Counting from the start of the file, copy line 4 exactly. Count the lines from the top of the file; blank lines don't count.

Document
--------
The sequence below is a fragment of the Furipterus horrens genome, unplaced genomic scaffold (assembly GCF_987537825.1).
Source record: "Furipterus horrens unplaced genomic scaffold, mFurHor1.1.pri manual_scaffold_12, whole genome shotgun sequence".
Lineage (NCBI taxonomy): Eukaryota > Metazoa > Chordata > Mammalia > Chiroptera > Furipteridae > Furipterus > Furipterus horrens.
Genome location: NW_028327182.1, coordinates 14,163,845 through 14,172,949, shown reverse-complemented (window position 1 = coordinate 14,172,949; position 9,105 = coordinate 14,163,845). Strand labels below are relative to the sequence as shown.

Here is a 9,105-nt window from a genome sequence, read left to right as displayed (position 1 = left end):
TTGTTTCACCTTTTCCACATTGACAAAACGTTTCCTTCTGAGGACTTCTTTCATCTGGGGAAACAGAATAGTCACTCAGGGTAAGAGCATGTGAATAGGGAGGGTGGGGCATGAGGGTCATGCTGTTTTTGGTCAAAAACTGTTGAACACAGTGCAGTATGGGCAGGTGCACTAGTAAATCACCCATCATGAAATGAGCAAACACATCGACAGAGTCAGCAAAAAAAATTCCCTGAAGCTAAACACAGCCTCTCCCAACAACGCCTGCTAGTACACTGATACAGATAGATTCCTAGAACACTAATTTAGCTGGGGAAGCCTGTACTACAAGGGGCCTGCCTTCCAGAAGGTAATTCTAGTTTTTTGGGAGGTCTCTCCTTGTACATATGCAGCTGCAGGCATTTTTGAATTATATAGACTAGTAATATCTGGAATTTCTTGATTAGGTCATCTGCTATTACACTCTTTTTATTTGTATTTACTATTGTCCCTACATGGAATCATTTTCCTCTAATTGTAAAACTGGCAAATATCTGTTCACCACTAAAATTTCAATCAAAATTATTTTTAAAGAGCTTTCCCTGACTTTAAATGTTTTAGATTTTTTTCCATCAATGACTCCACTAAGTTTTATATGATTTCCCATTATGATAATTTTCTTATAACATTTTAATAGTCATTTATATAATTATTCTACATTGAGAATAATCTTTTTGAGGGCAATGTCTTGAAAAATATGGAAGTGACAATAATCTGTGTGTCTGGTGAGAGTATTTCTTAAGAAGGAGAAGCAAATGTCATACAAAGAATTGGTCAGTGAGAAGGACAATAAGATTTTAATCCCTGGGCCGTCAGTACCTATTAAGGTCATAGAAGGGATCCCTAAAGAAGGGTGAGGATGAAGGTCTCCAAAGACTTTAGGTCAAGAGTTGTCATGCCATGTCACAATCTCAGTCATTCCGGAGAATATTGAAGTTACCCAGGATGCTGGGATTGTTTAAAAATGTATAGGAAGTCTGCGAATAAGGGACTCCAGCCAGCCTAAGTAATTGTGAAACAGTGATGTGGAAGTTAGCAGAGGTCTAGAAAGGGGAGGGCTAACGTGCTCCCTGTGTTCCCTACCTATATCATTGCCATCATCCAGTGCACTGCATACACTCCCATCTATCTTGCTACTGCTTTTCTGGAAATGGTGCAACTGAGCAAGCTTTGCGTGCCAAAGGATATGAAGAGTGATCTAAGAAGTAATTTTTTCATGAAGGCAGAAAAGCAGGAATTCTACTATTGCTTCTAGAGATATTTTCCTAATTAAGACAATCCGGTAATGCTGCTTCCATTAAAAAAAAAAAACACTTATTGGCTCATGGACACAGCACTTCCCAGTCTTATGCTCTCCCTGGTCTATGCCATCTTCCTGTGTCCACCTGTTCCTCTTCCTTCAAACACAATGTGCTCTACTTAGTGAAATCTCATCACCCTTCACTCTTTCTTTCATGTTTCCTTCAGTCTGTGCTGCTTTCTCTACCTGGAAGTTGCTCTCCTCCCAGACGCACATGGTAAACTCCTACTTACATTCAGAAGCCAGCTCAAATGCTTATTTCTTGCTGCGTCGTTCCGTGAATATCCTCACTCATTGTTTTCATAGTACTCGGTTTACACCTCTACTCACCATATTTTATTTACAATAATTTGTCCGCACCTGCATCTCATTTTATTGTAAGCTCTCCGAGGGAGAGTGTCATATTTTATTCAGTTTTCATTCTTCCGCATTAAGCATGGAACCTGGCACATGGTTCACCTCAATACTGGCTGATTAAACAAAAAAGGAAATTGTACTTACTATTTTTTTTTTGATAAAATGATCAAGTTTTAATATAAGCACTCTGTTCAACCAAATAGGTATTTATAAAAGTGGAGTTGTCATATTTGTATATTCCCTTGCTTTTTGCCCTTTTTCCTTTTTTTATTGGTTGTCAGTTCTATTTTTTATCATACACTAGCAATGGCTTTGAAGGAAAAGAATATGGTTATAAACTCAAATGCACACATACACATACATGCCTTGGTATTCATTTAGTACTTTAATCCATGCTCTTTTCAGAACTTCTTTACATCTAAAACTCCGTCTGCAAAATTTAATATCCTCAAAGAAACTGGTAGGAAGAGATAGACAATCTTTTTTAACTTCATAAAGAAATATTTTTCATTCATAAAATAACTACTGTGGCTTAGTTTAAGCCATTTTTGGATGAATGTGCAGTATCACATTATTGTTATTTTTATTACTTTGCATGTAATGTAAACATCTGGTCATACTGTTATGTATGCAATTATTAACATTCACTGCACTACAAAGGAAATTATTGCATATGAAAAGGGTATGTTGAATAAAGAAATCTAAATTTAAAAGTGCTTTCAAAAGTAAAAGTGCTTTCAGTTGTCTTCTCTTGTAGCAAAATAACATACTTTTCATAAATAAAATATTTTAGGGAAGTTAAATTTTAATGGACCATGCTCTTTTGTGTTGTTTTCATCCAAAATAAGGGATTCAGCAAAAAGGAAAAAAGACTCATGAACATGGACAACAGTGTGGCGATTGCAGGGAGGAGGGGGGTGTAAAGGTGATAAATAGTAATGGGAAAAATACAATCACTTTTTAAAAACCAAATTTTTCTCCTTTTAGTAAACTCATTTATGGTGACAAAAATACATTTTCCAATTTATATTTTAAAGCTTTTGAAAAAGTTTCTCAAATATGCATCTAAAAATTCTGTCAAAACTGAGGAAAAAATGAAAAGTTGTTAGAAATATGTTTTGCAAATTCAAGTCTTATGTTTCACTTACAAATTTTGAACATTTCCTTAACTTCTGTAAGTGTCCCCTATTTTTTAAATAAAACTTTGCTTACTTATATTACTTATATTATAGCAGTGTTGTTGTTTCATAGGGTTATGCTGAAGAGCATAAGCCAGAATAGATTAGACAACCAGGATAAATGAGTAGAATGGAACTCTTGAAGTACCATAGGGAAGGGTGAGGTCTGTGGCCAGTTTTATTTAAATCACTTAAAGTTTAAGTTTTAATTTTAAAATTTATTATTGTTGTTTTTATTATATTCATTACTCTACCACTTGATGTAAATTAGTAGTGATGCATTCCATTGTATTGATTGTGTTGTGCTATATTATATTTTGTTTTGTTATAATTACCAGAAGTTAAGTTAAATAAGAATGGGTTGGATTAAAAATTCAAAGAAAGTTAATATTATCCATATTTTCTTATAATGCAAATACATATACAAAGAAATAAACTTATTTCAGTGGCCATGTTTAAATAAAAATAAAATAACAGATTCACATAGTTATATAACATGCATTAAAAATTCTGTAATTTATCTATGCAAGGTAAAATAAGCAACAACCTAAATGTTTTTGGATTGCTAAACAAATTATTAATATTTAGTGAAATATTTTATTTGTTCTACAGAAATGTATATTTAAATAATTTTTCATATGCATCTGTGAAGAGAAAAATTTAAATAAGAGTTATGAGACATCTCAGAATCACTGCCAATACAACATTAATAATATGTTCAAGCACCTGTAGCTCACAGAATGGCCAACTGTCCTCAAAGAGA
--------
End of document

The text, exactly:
Genome location: NW_028327182.1, coordinates 14,163,845 through 14,172,949, shown reverse-complemented (window position 1 = coordinate 14,172,949; position 9,105 = coordinate 14,163,845). Strand labels below are relative to the sequence as shown.